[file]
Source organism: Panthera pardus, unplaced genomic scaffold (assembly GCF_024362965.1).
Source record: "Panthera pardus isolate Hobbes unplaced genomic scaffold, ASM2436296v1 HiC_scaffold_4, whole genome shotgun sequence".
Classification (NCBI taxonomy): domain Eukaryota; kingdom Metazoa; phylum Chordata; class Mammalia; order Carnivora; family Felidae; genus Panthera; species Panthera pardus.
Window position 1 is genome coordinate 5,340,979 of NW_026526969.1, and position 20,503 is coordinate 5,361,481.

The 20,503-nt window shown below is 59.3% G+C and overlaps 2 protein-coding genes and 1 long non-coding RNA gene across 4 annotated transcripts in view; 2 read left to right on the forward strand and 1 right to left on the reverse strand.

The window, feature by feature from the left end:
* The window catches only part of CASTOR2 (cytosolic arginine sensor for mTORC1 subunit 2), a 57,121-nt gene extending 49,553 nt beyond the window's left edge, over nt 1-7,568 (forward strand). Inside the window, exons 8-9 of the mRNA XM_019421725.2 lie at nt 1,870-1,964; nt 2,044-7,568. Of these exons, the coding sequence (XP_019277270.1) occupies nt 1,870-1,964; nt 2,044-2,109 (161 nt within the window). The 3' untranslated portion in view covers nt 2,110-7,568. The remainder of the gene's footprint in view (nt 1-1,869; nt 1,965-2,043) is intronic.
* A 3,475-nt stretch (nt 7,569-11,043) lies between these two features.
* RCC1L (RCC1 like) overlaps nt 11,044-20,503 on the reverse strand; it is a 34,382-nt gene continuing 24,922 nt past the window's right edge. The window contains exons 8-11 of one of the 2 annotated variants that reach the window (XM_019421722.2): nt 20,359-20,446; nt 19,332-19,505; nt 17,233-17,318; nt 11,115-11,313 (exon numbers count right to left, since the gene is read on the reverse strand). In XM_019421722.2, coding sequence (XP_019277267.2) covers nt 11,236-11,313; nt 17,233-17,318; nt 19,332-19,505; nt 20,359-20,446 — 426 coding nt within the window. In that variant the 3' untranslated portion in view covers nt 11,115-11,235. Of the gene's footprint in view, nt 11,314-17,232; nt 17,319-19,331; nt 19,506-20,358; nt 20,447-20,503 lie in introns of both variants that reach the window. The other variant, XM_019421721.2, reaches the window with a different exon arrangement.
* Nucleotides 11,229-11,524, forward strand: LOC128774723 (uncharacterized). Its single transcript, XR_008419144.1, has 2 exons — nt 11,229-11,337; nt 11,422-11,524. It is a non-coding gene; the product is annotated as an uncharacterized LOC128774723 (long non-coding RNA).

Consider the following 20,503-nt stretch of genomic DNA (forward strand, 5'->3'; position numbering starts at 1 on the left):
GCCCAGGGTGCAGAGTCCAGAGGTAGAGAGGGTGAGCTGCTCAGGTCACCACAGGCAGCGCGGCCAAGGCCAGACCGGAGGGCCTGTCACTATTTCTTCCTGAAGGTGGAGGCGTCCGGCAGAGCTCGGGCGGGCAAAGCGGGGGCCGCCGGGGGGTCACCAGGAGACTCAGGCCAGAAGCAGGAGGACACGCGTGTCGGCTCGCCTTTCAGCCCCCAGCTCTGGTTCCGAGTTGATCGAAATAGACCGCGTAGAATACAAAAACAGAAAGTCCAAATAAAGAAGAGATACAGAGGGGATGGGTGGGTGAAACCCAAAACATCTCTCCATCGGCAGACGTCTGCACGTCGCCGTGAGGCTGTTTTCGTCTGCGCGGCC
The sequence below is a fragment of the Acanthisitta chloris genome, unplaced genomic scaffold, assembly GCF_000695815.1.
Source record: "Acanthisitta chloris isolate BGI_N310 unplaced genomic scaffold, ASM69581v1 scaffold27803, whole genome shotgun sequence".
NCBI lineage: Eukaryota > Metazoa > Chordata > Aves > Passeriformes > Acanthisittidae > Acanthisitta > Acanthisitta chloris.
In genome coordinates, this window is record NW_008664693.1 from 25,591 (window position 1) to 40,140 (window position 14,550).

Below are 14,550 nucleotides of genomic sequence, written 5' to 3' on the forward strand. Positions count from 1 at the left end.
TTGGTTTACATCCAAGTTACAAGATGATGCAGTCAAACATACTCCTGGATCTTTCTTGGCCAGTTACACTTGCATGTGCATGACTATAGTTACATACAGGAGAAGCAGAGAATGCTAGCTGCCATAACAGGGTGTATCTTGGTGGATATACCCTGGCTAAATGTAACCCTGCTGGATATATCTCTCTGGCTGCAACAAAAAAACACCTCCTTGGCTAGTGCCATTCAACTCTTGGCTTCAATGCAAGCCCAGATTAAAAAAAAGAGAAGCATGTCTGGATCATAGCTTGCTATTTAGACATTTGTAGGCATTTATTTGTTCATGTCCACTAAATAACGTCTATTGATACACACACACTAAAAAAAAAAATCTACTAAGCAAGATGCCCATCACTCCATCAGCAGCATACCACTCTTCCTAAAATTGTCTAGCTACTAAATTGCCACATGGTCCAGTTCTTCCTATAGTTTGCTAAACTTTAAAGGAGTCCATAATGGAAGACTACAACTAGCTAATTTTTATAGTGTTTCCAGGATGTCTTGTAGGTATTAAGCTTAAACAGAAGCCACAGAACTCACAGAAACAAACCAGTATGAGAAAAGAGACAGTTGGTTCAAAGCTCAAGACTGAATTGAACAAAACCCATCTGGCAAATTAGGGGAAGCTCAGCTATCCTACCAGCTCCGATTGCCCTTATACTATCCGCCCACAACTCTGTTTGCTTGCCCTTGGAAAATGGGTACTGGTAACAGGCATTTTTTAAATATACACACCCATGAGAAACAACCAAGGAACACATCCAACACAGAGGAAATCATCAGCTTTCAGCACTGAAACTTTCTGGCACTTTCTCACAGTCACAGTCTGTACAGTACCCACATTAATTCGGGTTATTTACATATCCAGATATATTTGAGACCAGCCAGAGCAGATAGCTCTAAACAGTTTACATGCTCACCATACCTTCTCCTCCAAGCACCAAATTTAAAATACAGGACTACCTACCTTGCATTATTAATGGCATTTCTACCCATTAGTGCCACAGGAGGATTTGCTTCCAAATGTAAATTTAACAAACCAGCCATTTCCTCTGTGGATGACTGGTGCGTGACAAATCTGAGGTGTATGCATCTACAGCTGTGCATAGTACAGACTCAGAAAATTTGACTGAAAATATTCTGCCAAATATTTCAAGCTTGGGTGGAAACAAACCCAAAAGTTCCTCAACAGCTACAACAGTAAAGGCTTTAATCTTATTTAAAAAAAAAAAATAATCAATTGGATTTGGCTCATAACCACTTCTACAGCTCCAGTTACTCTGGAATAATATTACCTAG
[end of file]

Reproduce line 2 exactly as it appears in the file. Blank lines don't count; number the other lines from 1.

Source record: "Panthera pardus isolate Hobbes unplaced genomic scaffold, ASM2436296v1 HiC_scaffold_4, whole genome shotgun sequence".